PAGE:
Cancer and genetic changes


And he was surprised by what he learned.

Collins has a predisposition for type-2 diabetes, something he had never suspected. And so it goes in the fledgling genome field.

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James Lupski of the Baylor College of Medicine in Houston studied his own entire DNA map and sequenced the genomes of family members -- including his deceased grandfather -- to diagnose the mutation causing his rare genetic nerve disease, called Charcot-Marie-Tooth syndrome. Still, Collins describes this as low-hanging fruit.

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He says the hard work is only just beginning. In a sense, the field is a victim of its own success. That was one of the big surprises from the Human Genome Project. While many have given blood before, this time they are donating their DNA and medical records, both past and future, to a vast experiment that will track them to the grave.

Cancer and genetic changes

It sounds Orwellian. Yet volunteers checking into UK Biobank -- backed by the government and the Wellcome Trust -- are keen to participate in something that might help their children or grandchildren. So far cancer and genetic changesBritons have signed up, consenting to have their DNA sequenced and their health tracked, anonymously, through the National Health Service.

Principal investigator Dr. Rory Collins says it is only by doing such large-scale sampling that scientists can uncover how lifestyle factors interact with a long list of rare genetic variants to cause common diseases.

Organizers hope it will go beyond what earlier biobanks produced -- like one in Iceland that helped create gene-hunting firm Decode Genetics.

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It re-emerged as a private business in January. Decode was one of a number of biotech start-ups that rode the first wave of genomics, offering the technological tools needed to understand the links between genes and diseases. Many fell by the wayside after just a couple of years -- but not all.

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Human Genome Sciences Inc is one that finally looks set for prime time. Its shares have skyrocketed since last year, when it reported unexpectedly strong data from a trial of its experimental lupus drug Benlysta.

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If approved, the drug, which is being developed in partnership with GlaxoSmithKline Plc, would be the first new treatment for lupus, a serious immune system disease, in more than 50 years. But such winners are rare and investors remain wary of biotech drug developers over-selling the promise of genomics, given the fact that new medicines face a risky, 10 to year path to market. In fact, the past decade has turned out to be the worst in the history of the drugs industry, with a dearth of new medicines and an unprecedented cliff of patent expiries.

The problem for drug developers and investors is that greater knowledge has brought with it greater complexity, frustrating early hopes for relatively simple fixes to complex diseases.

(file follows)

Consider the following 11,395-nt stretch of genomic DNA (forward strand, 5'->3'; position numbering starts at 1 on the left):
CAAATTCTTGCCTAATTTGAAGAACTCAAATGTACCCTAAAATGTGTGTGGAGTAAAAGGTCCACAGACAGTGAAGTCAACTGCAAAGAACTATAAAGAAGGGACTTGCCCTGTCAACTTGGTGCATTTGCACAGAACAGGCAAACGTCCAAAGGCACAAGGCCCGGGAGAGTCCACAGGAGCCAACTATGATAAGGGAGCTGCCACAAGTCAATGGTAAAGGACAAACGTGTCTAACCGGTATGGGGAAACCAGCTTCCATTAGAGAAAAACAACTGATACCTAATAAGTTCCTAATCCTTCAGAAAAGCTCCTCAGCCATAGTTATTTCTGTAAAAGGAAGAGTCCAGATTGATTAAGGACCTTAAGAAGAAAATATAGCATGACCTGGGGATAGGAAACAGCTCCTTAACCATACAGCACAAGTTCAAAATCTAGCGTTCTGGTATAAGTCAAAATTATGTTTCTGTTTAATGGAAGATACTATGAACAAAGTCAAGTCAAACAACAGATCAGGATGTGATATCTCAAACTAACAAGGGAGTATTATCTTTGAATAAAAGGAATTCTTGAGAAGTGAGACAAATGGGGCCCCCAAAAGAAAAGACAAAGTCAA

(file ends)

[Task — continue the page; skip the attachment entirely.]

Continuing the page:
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Yet Cardon, too, now sees a turning point, driven by cheaper, faster sequencing and clear advances in one key disease area -- cancer. The only way to tell now is to wait until tumors are big enough to be spotted by imaging machines.

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Slideshow 19 images That could soon change. The test takes advantage of rapid advances in the technology to sequence whole genomes.

And he was surprised by what he learned. Cancerul pancreatic And so it goes in the fledgling genome field. James Lupski of the Baylor College of Medicine in Houston studied his own entire DNA map and sequenced the genomes of family members — including his deceased grandfather — to diagnose the mutation causing his rare genetic nerve disease, called Charcot-Marie-Tooth syndrome. Still, Collins describes this as low-hanging fruit. He says the hard work is only just beginning.

Vogelstein said the rapidly falling cost of genome sequencing means the blood test could be affordable enough to be on the market within two years. Before long, all cancer patients could have their tumors sequenced routinely to find the genetic defects that supozitoare pentru tratamentul condilomului them to grow.

There were probably done last year. Lifton cancer and genetic changes that within the next two years, scientists will have the genetic sequence of every major human cancer. A new industry is just emerging to help them get there -- and its smart kit is bowling over scientists.

Special Report: Fast machines, genes and the future of medicine

Eric Green had never seen anything like it. Richard Gibbs, who directs the Human Genome Sequencing Center at Baylor College of Medicine in Houston, said there are about 20 to 30 different sequencing companies out there that are trying new things. He said scientists had expected to have to wait for these machines to produce real breakthroughs, but the ones by Illumina and Life Technologies are cranking out so much data and the price is falling so quickly that they are likely to be the ones that transform medicine.

Collins is confident they can do it.